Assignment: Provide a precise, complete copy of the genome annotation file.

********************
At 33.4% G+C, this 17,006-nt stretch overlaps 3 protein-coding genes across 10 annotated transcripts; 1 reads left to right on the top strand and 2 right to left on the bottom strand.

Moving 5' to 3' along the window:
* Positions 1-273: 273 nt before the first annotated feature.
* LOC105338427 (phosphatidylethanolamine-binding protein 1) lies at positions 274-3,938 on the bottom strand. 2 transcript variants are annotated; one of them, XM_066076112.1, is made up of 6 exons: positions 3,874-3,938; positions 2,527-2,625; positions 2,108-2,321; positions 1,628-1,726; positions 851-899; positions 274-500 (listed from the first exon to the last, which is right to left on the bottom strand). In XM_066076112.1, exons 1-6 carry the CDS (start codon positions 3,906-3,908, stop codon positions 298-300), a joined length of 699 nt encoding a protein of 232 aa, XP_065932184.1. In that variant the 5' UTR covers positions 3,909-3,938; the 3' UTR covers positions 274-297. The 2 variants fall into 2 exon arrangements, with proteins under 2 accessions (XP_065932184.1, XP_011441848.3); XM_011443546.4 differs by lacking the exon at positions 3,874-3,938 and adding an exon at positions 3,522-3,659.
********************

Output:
At 33.4% G+C, this 17,006-nt stretch overlaps 3 protein-coding genes across 10 annotated transcripts; 1 reads left to right on the top strand and 2 right to left on the bottom strand.

Moving 5' to 3' along the window:
* Positions 1-273: 273 nt before the first annotated feature.
* LOC105338427 (phosphatidylethanolamine-binding protein 1) lies at positions 274-3,938 on the bottom strand. 2 transcript variants are annotated; one of them, XM_066076112.1, is made up of 6 exons: positions 3,874-3,938; positions 2,527-2,625; positions 2,108-2,321; positions 1,628-1,726; positions 851-899; positions 274-500 (listed from the first exon to the last, which is right to left on the bottom strand). In XM_066076112.1, exons 1-6 carry the CDS (start codon positions 3,906-3,908, stop codon positions 298-300), a joined length of 699 nt encoding a protein of 232 aa, XP_065932184.1. In that variant the 5' UTR covers positions 3,909-3,938; the 3' UTR covers positions 274-297. The 2 variants fall into 2 exon arrangements, with proteins under 2 accessions (XP_065932184.1, XP_011441848.3); XM_011443546.4 differs by lacking the exon at positions 3,874-3,938 and adding an exon at positions 3,522-3,659.